“Be kindhearted to the poor, the unfortunate and the afflicted. Give them as much help and consolation as you can. Thank God for all the benefits he has bestowed upon you, that you may be worthy to receive greater. Always side with the poor rather than with the rich, until you are certain of the truth.”
— From a set of instructions by King Saint Louis IX to his eldest son and heir, Philippe III
Église Saint-Louis-en-l'Île, literally the Church of St. Louis on the Island, is easily my favorite church in Paris. It is so peaceful. Without great glamour, it is not a major tourist draw. It is quite beautiful, best of all it is a community church; it’s the only church on the island, part of the 4th arrondissement of Paris. Its wooden doors, decorated with angels, are an invitation to come inside this surprisingly vast church.
The Swiss cheese-like spire (see photo #1) is unmistakable as you walk the main street of Ile St-Louis. The church was built from 1652 to 1765. The iron clock dates from 1741. St-Louis’s interior was stripped during the odious Revolution, the fate of too many French churches. Most of today’s interior decoration was carried out in the 19th century, including the likeness of Our Saint carved in wood (see photo #5).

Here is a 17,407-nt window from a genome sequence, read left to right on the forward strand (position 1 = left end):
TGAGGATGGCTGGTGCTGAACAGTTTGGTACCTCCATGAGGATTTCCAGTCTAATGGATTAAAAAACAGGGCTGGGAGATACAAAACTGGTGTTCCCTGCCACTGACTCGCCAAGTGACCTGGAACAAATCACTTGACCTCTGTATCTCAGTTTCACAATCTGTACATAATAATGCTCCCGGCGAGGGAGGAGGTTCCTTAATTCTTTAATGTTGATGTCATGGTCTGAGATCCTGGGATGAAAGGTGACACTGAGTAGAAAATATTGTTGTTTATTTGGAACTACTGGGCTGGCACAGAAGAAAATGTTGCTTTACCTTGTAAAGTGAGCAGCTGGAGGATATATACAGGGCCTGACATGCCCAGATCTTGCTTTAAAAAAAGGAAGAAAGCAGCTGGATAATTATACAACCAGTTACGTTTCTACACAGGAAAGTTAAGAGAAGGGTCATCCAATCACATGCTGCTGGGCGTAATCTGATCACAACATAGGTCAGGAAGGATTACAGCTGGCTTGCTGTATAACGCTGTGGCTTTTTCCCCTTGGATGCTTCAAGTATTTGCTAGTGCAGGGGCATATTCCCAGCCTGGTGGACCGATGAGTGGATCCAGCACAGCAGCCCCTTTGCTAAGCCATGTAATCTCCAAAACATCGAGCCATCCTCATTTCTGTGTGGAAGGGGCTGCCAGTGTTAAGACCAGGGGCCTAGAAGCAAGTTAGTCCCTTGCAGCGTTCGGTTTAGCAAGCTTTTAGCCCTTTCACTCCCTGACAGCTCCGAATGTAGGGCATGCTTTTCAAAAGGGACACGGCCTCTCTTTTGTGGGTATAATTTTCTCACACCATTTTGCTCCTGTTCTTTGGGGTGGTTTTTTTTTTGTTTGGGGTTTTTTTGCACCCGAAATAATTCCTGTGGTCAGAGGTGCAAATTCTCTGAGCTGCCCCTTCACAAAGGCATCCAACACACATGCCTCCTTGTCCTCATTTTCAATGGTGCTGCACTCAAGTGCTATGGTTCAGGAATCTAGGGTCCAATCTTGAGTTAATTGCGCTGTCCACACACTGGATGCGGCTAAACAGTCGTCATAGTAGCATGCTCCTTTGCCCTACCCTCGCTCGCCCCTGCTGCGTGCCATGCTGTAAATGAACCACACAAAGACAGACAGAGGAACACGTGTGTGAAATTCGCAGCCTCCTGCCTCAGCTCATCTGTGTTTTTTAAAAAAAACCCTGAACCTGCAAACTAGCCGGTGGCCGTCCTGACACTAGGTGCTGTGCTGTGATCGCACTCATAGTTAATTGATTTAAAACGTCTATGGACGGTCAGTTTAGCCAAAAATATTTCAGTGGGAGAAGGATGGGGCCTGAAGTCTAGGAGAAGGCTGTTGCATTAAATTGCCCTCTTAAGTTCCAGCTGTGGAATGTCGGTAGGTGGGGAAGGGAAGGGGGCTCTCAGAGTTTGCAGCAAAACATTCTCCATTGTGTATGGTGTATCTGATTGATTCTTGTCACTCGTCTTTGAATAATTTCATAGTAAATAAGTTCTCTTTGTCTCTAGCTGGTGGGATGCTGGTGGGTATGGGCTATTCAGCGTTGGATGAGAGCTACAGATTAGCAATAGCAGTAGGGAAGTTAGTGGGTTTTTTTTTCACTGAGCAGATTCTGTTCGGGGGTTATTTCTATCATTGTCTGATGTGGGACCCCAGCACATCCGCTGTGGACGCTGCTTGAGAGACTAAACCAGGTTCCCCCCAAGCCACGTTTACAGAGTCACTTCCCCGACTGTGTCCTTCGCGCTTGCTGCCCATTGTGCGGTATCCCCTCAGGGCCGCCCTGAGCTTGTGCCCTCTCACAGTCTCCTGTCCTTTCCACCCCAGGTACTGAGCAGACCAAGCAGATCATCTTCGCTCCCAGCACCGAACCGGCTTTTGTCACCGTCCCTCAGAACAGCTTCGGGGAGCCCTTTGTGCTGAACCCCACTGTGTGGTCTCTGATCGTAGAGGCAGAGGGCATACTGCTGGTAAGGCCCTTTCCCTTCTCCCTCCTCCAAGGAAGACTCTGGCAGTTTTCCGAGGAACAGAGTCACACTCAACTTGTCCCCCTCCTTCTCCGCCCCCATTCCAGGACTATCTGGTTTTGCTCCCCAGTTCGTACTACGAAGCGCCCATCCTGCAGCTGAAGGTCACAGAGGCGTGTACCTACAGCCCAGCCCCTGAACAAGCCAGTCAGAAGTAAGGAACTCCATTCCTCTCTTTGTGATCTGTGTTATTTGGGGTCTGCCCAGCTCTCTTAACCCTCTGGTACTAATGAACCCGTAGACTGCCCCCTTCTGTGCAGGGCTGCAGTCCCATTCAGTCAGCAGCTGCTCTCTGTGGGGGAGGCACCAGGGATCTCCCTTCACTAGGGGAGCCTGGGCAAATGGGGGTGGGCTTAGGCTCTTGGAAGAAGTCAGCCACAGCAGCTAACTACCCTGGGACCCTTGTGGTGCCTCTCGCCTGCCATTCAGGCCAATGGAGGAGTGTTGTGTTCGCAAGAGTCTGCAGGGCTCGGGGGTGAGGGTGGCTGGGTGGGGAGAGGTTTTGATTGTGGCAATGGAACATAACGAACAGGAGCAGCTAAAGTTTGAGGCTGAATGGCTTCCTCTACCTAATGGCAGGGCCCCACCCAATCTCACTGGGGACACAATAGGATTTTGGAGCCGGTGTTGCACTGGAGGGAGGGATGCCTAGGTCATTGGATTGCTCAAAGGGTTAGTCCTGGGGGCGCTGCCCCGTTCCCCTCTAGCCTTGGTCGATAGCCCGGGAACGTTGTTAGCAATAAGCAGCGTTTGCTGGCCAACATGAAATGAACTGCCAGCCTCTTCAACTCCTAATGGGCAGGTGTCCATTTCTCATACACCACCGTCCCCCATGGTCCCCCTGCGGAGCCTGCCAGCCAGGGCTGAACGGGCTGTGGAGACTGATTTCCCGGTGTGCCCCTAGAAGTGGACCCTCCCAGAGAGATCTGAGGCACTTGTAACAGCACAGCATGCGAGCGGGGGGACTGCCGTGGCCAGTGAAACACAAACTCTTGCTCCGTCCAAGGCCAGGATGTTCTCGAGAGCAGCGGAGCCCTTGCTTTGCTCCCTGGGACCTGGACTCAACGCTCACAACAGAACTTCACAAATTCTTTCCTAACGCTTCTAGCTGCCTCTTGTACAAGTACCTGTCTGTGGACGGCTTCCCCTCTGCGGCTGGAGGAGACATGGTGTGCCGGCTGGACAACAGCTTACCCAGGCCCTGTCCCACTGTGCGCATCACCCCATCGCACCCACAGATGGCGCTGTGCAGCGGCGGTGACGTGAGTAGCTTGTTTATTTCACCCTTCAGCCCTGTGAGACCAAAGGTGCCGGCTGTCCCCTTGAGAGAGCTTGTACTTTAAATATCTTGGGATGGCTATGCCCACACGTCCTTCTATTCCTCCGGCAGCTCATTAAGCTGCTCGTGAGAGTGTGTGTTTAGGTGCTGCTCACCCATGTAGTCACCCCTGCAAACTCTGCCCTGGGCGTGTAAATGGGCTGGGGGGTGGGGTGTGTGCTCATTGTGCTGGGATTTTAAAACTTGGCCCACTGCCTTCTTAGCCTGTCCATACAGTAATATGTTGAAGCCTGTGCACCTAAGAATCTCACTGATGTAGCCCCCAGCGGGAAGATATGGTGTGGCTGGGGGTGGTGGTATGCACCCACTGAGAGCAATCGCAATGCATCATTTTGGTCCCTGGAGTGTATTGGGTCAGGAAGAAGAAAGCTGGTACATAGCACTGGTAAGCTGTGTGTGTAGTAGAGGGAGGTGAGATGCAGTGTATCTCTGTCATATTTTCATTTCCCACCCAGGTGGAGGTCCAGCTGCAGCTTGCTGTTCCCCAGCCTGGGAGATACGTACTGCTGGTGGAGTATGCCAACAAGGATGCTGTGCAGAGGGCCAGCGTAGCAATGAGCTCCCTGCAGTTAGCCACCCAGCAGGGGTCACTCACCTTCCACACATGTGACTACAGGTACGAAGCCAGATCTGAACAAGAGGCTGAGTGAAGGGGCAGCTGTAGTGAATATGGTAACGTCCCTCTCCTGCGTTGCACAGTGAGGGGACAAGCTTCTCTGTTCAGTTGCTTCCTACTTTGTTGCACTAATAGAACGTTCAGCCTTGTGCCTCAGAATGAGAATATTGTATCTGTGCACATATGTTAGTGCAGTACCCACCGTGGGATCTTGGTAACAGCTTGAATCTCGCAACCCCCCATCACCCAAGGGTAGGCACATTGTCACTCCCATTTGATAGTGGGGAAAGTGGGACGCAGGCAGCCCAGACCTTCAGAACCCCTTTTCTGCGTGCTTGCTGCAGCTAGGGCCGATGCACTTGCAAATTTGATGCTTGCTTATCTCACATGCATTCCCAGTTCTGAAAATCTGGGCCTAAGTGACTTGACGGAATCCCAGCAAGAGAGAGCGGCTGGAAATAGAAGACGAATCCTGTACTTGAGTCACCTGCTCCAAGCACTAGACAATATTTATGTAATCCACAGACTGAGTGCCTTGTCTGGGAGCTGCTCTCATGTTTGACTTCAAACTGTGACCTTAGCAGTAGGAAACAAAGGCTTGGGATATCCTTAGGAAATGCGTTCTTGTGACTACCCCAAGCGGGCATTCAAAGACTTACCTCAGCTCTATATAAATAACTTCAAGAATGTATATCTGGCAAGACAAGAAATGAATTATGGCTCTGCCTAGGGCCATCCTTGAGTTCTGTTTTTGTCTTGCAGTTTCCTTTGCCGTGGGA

Île Saint-Louis could be called an authentic part of Paris; it is the area of the city that most closely resembles what it looked like in the 17th and 18th century!
During a walk on the Left Bank further upstream from the center, it became lunch time and we decided to have a light repast so that we could have an ice cream cone. We crossed onto the Ile via the Pont Tournelle which brought us into the r. des Dex Ponts. At its intersection with E-W street (r. St.-Louis en l'Ile) on the left was our goal-Berthillon's , home of the best ice cream (primarily cones) in Paris. There was no line(it was off-season) but we went inside and had tuna salad or pizza. My son's salad came with Tiramisu so he had that as well as a plate of 2 scoops (try passion fruit). We always try to go by for ice cream when our Paris walks take us near the Ile. It is worth the detour as evidenced by our grandson on another trip.